Friday, October 20, 2006

weekly round-up

Plenty to report today.

First and foremost, we connected to the electricity mains! Yipee! We have recovered our fridge, a little rusty after all this time, but still working fine, and we are enjoying the novelty of being able to switch on the TV without kick-starting our little generator first. We’re not yet ready to take down the solar panels though; since we were connected a week ago there have been two whole days without power. We are still in Pemba, after all.

Went to Ibo Island on Monday to check up on my other current project. Three private houses are being set up to receive tourists in a homestay programme. We (Quirimbas National Park) are providing the funds to improve one bedroom and the bathroom, and we hope that there will soon be enough money coming in for the owners to make other improvements as they see fit. The idea is to offer a low-budget authentic taste of Mozambican life for the more adventurous tourist. Perhaps I should say most adventurous, as Ibo Island has neither electricity nor running water, and these houses are certainly modest. But authentic it is. If you want high luxury, better go up the road to the new Ibo Island Lodge, which – if you forgive the plug, it belongs to some friends of mine – is going to be the most stunning little boutique hotel when it opens its 4 metre-high, solid mahogany doors in December. And while we’re plugging, for those of you who are beginning to be intrigued by the whole idea of northern Mozambique, check out Kaskazini’s website, (I confess: I am a founding partner), which has the best and most complete information about the area, along with some pretty piccies.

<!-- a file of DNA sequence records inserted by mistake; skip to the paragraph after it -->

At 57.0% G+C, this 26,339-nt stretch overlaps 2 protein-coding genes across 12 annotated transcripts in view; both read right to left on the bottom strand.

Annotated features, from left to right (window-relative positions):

Wednesday and Thursday were bank holidays, the former Pemba Day, the latter to commemorate the 20th anniversary of the death in suspicious circumstances of Mozambique’s first post-independence president, Samora Machel. Next week (Tuesday or Wednesday, depends on which mosque you belong to) is Eid, the end of Ramadan, and, in this very relaxed Muslim society, the biggest piss-up of the year. We usually get sent a few Eid cookies by a neighbour, which is a nice gesture. So all in all, not a very productive week for most people, but I enjoyed the trip to Ibo (it’s a 15 minute flight of rare beauty to get there from here) and I was encouraged to see things moving along, if a little slowly. And I shall be in the office for Eid, as I don’t qualify for Muslim holidays, more’s the pity. However, it’s the week-end, so it’ll be a bit of beach and a bit of nothing much for the next two days anyway.


At 3:46 pm, Blogger swisslil said...

I am that adventurous tourist and would love to least in my mind. in reality i had to get a train for .5 an hour yesterday with E and G and it broke me.

Good news about the 'leccy

At 4:55 pm, Blogger Marie said...

December eh? Any chance that I will be an early guest at the Ibo Island Lodge?

At 10:56 pm, Anonymous Anonymous said...

I recently found your blog as I was searching for travel info on Northern Mozambique. Very interesting stuff...keep it coming!

I've contacted Kaskazini about my travel plans for next May.


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